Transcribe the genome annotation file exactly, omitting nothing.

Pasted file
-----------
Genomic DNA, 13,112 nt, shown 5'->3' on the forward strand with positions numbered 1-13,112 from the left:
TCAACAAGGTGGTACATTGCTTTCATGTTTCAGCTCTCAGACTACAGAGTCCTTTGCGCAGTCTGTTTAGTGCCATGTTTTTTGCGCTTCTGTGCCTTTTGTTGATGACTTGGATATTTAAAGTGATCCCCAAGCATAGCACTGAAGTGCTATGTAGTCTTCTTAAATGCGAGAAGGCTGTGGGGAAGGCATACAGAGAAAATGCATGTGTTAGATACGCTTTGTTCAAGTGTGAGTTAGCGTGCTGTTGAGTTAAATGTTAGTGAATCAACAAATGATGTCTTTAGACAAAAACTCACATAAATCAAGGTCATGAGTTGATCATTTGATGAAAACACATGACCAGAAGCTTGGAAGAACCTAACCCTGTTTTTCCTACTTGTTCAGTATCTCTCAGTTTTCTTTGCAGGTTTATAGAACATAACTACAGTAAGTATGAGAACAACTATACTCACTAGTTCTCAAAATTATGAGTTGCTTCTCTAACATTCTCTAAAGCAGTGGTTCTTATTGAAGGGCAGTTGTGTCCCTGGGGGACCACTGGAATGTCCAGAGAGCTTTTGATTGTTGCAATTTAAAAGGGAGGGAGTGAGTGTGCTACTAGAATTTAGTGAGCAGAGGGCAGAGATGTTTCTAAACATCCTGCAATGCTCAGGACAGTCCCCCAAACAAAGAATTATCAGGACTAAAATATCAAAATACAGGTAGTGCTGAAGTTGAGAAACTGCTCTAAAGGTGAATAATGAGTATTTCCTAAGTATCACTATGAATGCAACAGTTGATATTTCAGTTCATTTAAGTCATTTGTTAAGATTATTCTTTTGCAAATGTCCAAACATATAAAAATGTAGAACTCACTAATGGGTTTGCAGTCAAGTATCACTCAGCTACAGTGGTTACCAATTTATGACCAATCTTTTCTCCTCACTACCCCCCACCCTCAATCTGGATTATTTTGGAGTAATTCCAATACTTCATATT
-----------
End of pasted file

Genomic DNA, 13,112 nt, shown 5'->3' on the forward strand with positions numbered 1-13,112 from the left:
TCAACAAGGTGGTACATTGCTTTCATGTTTCAGCTCTCAGACTACAGAGTCCTTTGCGCAGTCTGTTTAGTGCCATGTTTTTTGCGCTTCTGTGCCTTTTGTTGATGACTTGGATATTTAAAGTGATCCCCAAGCATAGCACTGAAGTGCTATGTAGTCTTCTTAAATGCGAGAAGGCTGTGGGGAAGGCATACAGAGAAAATGCATGTGTTAGATACGCTTTGTTCAAGTGTGAGTTAGCGTGCTGTTGAGTTAAATGTTAGTGAATCAACAAATGATGTCTTTAGACAAAAACTCACATAAATCAAGGTCATGAGTTGATCATTTGATGAAAACACATGACCAGAAGCTTGGAAGAACCTAACCCTGTTTTTCCTACTTGTTCAGTATCTCTCAGTTTTCTTTGCAGGTTTATAGAACATAACTACAGTAAGTATGAGAACAACTATACTCACTAGTTCTCAAAATTATGAGTTGCTTCTCTAACATTCTCTAAAGCAGTGGTTCTTATTGAAGGGCAGTTGTGTCCCTGGGGGACCACTGGAATGTCCAGAGAGCTTTTGATTGTTGCAATTTAAAAGGGAGGGAGTGAGTGTGCTACTAGAATTTAGTGAGCAGAGGGCAGAGATGTTTCTAAACATCCTGCAATGCTCAGGACAGTCCCCCAAACAAAGAATTATCAGGACTAAAATATCAAAATACAGGTAGTGCTGAAGTTGAGAAACTGCTCTAAAGGTGAATAATGAGTATTTCCTAAGTATCACTATGAATGCAACAGTTGATATTTCAGTTCATTTAAGTCATTTGTTAAGATTATTCTTTTGCAAATGTCCAAACATATAAAAATGTAGAACTCACTAATGGGTTTGCAGTCAAGTATCACTCAGCTACAGTGGTTACCAATTTATGACCAATCTTTTCTCCTCACTACCCCCCACCCTCAATCTGGATTATTTTGGAGTAATTCCAATACTTCATATT